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Sport, politics and reunification - a comparative analysis of Korea and Germany

Taylor & Francis
Publication Date
  • N260 Sport
  • Leisure And Recreation Management
  • L311 Sport And Leisure
  • Political Science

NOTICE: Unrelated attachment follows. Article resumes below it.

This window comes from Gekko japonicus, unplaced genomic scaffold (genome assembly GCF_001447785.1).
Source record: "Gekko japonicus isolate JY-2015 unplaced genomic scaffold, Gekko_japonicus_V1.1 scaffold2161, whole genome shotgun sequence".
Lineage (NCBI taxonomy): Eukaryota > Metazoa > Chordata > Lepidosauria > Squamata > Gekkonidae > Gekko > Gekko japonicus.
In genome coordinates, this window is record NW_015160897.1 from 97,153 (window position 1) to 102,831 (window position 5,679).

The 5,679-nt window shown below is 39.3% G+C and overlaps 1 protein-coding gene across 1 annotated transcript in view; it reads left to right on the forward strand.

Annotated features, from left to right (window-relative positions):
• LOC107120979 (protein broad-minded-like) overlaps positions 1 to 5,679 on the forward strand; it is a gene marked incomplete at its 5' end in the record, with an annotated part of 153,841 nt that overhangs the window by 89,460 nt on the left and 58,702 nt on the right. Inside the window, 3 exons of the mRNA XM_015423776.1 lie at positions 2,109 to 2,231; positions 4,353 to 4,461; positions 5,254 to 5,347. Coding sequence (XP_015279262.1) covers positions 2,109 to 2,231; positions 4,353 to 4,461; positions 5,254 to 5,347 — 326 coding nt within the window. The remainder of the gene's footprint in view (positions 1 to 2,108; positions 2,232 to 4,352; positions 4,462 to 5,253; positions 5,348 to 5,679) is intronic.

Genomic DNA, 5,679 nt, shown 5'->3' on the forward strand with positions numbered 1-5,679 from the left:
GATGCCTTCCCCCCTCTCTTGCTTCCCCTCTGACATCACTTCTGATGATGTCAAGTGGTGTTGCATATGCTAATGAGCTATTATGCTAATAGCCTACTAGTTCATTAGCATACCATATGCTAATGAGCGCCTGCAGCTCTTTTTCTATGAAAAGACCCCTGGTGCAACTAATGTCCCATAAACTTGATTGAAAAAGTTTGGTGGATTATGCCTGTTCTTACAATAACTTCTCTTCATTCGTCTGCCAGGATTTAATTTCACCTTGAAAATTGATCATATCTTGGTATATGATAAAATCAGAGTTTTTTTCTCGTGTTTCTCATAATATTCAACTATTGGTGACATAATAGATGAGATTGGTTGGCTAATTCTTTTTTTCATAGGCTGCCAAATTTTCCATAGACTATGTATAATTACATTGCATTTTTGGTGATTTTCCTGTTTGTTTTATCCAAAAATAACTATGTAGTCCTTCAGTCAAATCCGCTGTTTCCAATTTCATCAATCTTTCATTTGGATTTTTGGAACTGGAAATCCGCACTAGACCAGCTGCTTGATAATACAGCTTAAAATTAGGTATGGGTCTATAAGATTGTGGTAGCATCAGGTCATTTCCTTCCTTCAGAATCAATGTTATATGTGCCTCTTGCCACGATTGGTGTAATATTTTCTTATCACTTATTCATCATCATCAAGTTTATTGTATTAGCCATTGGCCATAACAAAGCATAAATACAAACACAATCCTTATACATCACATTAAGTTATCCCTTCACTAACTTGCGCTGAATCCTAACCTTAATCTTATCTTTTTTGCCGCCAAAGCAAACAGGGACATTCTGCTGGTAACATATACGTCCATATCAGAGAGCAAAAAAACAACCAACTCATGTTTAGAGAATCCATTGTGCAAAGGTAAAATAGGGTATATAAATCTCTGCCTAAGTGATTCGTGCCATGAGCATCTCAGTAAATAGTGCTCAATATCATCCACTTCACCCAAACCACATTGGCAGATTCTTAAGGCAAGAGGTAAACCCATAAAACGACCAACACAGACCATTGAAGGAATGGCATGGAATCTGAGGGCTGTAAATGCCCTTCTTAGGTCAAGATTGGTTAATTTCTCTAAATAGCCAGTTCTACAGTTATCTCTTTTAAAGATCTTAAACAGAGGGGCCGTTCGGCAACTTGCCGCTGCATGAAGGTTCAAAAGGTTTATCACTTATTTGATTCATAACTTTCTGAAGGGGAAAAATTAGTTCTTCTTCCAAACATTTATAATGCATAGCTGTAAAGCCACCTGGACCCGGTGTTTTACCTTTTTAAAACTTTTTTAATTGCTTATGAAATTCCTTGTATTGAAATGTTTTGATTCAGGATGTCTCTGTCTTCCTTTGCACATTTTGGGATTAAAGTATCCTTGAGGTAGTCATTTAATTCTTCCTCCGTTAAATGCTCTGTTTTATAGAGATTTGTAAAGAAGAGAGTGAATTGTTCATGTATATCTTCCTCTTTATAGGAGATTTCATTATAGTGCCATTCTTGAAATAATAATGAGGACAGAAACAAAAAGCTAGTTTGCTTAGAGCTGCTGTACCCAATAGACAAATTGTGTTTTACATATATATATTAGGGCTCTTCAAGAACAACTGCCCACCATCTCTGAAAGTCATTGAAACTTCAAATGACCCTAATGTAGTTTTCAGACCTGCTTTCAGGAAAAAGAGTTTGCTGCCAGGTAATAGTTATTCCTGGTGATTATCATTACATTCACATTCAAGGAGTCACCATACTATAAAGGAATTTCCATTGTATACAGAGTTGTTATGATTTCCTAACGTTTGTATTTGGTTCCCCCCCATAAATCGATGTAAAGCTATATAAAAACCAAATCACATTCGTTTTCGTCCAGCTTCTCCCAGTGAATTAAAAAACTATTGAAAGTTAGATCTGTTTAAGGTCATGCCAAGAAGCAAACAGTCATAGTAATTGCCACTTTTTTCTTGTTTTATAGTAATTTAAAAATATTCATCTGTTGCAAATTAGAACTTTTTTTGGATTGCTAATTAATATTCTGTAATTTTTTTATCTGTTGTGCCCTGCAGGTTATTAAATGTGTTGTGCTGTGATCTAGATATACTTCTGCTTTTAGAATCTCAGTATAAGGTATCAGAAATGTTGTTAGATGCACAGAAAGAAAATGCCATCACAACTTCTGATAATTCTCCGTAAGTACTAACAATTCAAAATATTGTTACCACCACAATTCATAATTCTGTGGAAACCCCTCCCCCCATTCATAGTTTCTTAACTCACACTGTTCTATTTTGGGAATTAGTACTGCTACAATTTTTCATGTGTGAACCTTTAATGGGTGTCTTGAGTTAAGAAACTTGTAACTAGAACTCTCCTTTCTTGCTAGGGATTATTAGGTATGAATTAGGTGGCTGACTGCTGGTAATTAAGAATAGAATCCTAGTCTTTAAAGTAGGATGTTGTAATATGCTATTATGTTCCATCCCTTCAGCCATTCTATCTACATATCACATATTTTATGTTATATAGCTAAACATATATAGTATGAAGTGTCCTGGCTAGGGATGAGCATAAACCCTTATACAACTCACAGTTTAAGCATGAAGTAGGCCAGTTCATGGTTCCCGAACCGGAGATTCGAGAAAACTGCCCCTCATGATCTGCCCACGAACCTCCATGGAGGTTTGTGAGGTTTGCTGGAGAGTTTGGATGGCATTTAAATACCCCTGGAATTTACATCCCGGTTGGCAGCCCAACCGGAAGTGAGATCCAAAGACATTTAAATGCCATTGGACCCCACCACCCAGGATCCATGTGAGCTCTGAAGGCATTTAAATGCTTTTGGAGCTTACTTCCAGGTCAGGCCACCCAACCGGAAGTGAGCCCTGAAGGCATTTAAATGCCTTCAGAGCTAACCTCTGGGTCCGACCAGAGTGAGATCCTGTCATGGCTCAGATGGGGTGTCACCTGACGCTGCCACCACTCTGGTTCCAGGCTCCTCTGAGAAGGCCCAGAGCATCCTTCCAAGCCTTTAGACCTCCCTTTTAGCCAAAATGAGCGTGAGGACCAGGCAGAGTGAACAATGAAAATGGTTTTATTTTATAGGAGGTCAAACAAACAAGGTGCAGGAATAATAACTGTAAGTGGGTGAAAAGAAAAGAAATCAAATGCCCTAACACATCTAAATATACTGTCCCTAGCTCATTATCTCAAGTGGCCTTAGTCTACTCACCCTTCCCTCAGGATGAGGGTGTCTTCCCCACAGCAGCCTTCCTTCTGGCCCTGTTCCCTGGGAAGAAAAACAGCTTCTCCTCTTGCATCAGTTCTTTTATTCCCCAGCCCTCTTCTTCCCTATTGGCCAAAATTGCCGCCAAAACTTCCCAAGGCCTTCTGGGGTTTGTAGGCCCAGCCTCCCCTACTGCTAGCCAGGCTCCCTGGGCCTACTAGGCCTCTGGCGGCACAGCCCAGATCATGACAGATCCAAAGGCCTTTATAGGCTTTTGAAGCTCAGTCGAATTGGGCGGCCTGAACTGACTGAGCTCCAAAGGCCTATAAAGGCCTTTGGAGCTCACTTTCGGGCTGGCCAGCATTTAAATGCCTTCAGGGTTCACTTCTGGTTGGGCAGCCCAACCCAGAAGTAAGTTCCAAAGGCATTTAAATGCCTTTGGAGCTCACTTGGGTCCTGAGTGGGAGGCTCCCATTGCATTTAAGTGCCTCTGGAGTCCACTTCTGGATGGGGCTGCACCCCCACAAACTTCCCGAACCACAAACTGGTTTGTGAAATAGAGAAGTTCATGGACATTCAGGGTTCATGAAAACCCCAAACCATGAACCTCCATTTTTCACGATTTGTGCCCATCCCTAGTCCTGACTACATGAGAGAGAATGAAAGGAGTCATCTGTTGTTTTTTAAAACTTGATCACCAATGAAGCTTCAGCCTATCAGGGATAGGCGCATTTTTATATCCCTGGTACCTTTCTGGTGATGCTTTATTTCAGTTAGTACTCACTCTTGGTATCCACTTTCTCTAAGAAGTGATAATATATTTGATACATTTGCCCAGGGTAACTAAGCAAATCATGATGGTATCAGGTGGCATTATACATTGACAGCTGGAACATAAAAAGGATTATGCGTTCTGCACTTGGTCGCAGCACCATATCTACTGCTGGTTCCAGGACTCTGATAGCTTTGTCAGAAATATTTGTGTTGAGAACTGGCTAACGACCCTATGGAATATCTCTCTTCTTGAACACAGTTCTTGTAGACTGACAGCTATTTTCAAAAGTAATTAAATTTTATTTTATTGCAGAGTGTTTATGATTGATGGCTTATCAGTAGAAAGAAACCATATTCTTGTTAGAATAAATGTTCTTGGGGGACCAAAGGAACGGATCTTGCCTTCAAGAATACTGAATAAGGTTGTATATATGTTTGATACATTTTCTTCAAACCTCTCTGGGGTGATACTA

FINAL Sport, Politics and Reunification (revised final) - Udo Merkel 1 Sport, Politics and Reunification – A Comparative Analysis of Korea and Germany (Udo Merkel – School of Service Management, University of Brighton) Abstract Sport is a double-edged sword, it has the potential to bring divided nations together but it can also cause or exacerbate tensions and conflicts. Sport events do not only provide a stage for political rivalries but also increase understanding, celebrate commonalities, facilitate cooperation and bridge differences. This paper critically compares the use of sport as a foreign policy tool in two politically divided societies: Korea and Germany. The comparative analysis examines the very different political use of sport in these two countries. In divided Korea, cooperation in the world of sport between the North and the South is multi-dimensional, happens at various levels and appears to be an important diplomatic tool. In the former divided Germany, both the East and the West used sport to establish distinctive national identities and to fight ideological battles, even if it stressed differences and consolidated the existing political division. Furthermore, the recent increase in sport exchanges between South and North Korea offers a unique opportunity to examine the changing role and efficacy of contemporary sport diplomacy. The research implicitly subscribes to the pluralist paradigm of International Relations as it avoids the limiting state-centrism of other theoretical frameworks. Therefore this investigation deals with all cross-border activities and recognises the contributions made by non-governmental organisation, for example sport organisations. The largely qualitative research was conducted 2 during a six-month fieldwork period in South Korea in 2006 and a two-week visit of the North in 2008. Introduction At the end of

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